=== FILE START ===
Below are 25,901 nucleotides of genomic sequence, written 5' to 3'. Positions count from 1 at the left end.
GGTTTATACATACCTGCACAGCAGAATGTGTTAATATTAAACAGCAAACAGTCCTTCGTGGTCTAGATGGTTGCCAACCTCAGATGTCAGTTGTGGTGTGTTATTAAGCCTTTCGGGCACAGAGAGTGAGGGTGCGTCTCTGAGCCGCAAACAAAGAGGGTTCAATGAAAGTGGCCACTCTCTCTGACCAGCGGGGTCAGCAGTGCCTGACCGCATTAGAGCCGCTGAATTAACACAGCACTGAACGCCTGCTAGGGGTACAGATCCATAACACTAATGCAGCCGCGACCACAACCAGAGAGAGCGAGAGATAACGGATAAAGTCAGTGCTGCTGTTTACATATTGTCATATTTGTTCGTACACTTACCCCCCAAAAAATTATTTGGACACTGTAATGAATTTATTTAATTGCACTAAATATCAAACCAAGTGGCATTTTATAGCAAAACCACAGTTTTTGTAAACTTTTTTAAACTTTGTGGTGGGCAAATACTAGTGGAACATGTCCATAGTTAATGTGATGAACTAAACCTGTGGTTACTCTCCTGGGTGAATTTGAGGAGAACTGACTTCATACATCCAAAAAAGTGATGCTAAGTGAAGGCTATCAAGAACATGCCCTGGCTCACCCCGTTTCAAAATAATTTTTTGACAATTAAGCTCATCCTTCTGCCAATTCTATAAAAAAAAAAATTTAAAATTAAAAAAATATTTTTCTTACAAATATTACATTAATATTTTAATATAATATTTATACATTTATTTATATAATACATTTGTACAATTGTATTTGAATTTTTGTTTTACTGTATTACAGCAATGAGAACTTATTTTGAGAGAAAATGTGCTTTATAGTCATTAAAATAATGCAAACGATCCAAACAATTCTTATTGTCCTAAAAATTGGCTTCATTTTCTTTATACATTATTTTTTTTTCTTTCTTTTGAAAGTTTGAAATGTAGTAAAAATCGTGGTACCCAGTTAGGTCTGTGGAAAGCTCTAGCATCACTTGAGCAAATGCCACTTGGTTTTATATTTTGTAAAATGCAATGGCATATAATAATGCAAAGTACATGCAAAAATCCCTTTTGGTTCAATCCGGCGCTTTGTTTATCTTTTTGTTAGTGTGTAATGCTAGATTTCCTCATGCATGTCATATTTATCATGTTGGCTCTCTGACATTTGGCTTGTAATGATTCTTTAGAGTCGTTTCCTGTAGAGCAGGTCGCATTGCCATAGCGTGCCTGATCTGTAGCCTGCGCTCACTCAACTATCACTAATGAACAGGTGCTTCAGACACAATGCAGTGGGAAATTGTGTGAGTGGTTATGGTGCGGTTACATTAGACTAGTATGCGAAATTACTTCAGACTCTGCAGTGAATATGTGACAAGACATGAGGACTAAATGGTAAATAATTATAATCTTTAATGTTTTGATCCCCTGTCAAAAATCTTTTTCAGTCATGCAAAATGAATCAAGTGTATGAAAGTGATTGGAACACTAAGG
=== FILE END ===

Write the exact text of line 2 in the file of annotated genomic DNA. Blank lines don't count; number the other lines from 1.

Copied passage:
GGTTTATACATACCTGCACAGCAGAATGTGTTAATATTAAACAGCAAACAGTCCTTCGTGGTCTAGATGGTTGCCAACCTCAGATGTCAGTTGTGGTGTGTTATTAAGCCTTTCGGGCACAGAGAGTGAGGGTGCGTCTCTGAGCCGCAAACAAAGAGGGTTCAATGAAAGTGGCCACTCTCTCTGACCAGCGGGGTCAGCAGTGCCTGACCGCATTAGAGCCGCTGAATTAACACAGCACTGAACGCCTGCTAGGGGTACAGATCCATAACACTAATGCAGCCGCGACCACAACCAGAGAGAGCGAGAGATAACGGATAAAGTCAGTGCTGCTGTTTACATATTGTCATATTTGTTCGTACACTTACCCCCCAAAAAATTATTTGGACACTGTAATGAATTTATTTAATTGCACTAAATATCAAACCAAGTGGCATTTTATAGCAAAACCACAGTTTTTGTAAACTTTTTTAAACTTTGTGGTGGGCAAATACTAGTGGAACATGTCCATAGTTAATGTGATGAACTAAACCTGTGGTTACTCTCCTGGGTGAATTTGAGGAGAACTGACTTCATACATCCAAAAAAGTGATGCTAAGTGAAGGCTATCAAGAACATGCCCTGGCTCACCCCGTTTCAAAATAATTTTTTGACAATTAAGCTCATCCTTCTGCCAATTCTATAAAAAAAAAAATTTAAAATTAAAAAAATATTTTTCTTACAAATATTACATTAATATTTTAATATAATATTTATACATTTATTTATATAATACATTTGTACAATTGTATTTGAATTTTTGTTTTACTGTATTACAGCAATGAGAACTTATTTTGAGAGAAAATGTGCTTTATAGTCATTAAAATAATGCAAACGATCCAAACAATTCTTATTGTCCTAAAAATTGGCTTCATTTTCTTTATACATTATTTTTTTTTCTTTCTTTTGAAAGTTTGAAATGTAGTAAAAATCGTGGTACCCAGTTAGGTCTGTGGAAAGCTCTAGCATCACTTGAGCAAATGCCACTTGGTTTTATATTTTGTAAAATGCAATGGCATATAATAATGCAAAGTACATGCAAAAATCCCTTTTGGTTCAATCCGGCGCTTTGTTTATCTTTTTGTTAGTGTGTAATGCTAGATTTCCTCATGCATGTCATATTTATCATGTTGGCTCTCTGACATTTGGCTTGTAATGATTCTTTAGAGTCGTTTCCTGTAGAGCAGGTCGCATTGCCATAGCGTGCCTGATCTGTAGCCTGCGCTCACTCAACTATCACTAATGAACAGGTGCTTCAGACACAATGCAGTGGGAAATTGTGTGAGTGGTTATGGTGCGGTTACATTAGACTAGTATGCGAAATTACTTCAGACTCTGCAGTGAATATGTGACAAGACATGAGGACTAAATGGTAAATAATTATAATCTTTAATGTTTTGATCCCCTGTCAAAAATCTTTTTCAGTCATGCAAAATGAATCAAGTGTATGAAAGTGATTGGAACACTAAGG